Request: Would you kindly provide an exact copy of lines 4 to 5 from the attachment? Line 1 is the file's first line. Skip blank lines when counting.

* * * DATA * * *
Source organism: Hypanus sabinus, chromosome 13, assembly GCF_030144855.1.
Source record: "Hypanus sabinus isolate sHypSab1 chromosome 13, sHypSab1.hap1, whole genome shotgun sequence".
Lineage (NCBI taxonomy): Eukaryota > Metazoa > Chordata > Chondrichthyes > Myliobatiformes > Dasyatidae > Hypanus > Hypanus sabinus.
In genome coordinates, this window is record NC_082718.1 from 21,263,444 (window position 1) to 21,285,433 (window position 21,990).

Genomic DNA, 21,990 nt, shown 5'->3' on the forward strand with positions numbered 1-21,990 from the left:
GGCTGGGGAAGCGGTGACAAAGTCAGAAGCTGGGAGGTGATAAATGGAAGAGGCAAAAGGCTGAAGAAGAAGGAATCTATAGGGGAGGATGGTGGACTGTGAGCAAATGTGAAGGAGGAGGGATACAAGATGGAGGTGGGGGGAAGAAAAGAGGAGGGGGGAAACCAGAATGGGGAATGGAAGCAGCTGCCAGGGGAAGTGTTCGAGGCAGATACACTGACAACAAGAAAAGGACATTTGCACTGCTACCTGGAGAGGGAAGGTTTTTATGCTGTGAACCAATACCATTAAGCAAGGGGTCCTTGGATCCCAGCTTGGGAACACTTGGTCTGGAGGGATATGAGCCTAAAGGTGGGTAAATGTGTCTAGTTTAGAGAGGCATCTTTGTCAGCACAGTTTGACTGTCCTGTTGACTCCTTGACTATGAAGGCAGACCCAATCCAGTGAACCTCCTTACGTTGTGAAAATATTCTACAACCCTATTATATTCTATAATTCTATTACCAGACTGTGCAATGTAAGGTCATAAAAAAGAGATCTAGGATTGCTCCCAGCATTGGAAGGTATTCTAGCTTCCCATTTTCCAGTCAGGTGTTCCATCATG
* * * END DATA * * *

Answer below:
In genome coordinates, this window is record NC_082718.1 from 21,263,444 (window position 1) to 21,285,433 (window position 21,990).

Genomic DNA, 21,990 nt, shown 5'->3' on the forward strand with positions numbered 1-21,990 from the left: